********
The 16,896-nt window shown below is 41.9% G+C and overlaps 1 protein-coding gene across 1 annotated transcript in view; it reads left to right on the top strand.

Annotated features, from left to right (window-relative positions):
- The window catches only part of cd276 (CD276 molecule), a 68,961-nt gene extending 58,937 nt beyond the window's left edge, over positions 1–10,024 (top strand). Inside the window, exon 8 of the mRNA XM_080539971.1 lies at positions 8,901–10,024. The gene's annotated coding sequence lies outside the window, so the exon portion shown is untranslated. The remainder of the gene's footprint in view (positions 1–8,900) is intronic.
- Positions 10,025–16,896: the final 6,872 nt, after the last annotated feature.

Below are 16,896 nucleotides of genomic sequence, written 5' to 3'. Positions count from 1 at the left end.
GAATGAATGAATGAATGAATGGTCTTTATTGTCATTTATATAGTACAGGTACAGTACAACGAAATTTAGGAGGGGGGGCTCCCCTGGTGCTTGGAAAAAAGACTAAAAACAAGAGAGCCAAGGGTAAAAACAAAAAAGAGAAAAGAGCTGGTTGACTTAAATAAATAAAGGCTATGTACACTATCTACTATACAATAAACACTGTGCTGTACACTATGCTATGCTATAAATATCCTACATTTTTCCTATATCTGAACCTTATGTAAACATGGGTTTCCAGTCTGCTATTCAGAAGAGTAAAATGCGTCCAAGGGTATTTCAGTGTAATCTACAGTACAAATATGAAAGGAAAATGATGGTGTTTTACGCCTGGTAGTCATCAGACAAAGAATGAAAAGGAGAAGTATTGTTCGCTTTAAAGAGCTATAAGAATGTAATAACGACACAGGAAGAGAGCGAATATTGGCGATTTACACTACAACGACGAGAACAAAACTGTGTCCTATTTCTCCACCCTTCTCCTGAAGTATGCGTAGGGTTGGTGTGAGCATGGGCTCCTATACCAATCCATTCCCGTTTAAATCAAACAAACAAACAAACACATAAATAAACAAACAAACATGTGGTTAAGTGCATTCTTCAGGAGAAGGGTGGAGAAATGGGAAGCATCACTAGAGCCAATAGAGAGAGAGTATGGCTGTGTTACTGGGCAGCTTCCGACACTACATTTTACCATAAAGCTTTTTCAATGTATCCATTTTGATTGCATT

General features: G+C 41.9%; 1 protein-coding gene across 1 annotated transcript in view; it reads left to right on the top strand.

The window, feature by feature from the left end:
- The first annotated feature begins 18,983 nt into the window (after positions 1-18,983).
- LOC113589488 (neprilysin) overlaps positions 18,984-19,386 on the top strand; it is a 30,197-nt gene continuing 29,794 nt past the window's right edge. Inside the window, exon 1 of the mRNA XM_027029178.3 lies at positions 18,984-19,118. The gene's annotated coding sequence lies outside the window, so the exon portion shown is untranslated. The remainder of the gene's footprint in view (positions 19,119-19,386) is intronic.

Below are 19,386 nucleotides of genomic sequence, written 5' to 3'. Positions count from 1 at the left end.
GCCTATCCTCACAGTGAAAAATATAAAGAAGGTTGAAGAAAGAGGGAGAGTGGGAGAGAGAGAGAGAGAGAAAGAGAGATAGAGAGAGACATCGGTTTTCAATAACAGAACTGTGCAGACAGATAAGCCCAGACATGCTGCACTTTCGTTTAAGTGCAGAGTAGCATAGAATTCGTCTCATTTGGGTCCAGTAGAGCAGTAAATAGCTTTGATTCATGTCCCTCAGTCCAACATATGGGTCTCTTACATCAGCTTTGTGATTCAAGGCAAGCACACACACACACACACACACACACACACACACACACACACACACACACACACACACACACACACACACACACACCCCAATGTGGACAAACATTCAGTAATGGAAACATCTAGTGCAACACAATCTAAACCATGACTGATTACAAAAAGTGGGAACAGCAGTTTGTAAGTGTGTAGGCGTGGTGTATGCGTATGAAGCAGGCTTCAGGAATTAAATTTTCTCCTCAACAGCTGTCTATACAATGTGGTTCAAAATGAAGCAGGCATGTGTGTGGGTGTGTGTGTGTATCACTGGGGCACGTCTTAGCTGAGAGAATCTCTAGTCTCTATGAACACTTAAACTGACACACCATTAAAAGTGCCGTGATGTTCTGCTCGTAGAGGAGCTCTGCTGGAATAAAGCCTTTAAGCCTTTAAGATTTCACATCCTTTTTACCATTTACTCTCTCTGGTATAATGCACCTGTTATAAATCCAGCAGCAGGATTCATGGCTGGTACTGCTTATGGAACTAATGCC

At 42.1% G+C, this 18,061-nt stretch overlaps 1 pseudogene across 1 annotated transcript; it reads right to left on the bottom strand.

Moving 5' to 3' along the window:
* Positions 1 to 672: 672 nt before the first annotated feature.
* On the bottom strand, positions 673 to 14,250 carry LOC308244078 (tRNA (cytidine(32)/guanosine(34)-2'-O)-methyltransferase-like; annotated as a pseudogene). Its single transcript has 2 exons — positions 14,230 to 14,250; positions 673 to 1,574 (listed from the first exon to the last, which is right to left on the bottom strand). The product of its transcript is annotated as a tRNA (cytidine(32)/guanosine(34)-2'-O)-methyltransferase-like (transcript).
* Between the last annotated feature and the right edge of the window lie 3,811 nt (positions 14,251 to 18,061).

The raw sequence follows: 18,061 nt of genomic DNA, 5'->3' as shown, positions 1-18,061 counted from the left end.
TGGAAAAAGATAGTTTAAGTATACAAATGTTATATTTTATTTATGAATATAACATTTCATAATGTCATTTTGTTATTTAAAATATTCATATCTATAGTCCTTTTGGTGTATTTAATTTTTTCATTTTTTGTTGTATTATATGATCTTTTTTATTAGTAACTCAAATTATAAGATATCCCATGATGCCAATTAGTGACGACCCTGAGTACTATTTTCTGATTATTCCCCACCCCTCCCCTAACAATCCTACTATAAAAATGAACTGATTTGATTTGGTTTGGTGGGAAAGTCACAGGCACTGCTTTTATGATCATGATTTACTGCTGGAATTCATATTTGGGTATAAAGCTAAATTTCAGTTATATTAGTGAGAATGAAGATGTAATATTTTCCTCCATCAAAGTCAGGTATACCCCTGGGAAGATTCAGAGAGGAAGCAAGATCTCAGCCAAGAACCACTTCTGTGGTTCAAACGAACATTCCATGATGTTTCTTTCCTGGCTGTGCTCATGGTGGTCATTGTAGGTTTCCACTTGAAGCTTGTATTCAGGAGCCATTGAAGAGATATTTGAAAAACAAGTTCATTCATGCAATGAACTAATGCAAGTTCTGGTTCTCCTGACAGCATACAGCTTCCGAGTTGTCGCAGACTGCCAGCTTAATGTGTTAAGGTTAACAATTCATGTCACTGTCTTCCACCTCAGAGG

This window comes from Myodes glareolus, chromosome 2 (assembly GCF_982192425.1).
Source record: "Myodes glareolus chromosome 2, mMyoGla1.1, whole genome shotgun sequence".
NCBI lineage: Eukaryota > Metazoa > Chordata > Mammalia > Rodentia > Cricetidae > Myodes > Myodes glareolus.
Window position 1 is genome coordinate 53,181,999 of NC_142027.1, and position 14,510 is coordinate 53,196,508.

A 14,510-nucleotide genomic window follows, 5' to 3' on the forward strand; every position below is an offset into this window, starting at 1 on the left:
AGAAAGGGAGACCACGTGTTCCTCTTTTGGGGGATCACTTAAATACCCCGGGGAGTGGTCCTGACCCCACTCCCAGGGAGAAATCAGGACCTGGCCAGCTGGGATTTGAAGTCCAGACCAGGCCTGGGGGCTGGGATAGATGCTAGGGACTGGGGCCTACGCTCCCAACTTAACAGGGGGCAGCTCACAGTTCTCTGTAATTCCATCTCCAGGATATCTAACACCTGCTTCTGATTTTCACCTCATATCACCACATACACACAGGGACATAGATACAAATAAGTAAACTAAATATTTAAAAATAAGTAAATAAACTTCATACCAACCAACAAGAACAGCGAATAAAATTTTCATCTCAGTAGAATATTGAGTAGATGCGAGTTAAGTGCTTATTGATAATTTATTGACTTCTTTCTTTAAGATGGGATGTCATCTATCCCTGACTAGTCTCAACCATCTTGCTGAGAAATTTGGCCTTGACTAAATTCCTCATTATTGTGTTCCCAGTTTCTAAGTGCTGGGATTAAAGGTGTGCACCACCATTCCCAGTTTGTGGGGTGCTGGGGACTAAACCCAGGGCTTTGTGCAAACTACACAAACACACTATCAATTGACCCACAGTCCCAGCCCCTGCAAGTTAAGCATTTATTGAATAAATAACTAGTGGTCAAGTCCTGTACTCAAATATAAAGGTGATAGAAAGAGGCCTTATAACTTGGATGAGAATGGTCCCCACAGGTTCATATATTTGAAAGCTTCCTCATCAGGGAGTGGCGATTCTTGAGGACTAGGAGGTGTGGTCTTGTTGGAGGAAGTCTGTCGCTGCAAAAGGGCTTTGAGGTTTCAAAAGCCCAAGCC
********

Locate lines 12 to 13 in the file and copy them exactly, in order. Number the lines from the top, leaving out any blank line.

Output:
GCCTATCCTCACAGTGAAAAATATAAAGAAGGTTGAAGAAAGAGGGAGAGTGGGAGAGAGAGAGAGAGAGAAAGAGAGATAGAGAGAGACATCGGTTTTCAATAACAGAACTGTGCAGACAGATAAGCCCAGACATGCTGCACTTTCGTTTAAGTGCAGAGTAGCATAGAATTCGTCTCATTTGGGTCCAGTAGAGCAGTAAATAGCTTTGATTCATGTCCCTCAGTCCAACATATGGGTCTCTTACATCAGCTTTGTGATTCAAGGCAAGCACACACACACACACACACACACACACACACACACACACACACACACACACACACACACACACACACACACACACCCCAATGTGGACAAACATTCAGTAATGGAAACATCTAGTGCAACACAATCTAAACCATGACTGATTACAAAAAGTGGGAACAGCAGTTTGTAAGTGTGTAGGCGTGGTGTATGCGTATGAAGCAGGCTTCAGGAATTAAATTTTCTCCTCAACAGCTGTCTATACAATGTGGTTCAAAATGAAGCAGGCATGTGTGTGGGTGTGTGTGTGTATCACTGGGGCACGTCTTAGCTGAGAGAATCTCTAGTCTCTATGAACACTTAAACTGACACACCATTAAAAGTGCCGTGATGTTCTGCTCGTAGAGGAGCTCTGCTGGAATAAAGCCTTTAAGCCTTTAAGATTTCACATCCTTTTTACCATTTACTCTCTCTGGTATAATGCACCTGTTATAAATCCAGCAGCAGGATTCATGGCTGGTACTGCTTATGGAACTAATGCC

At 42.1% G+C, this 18,061-nt stretch overlaps 1 pseudogene across 1 annotated transcript; it reads right to left on the bottom strand.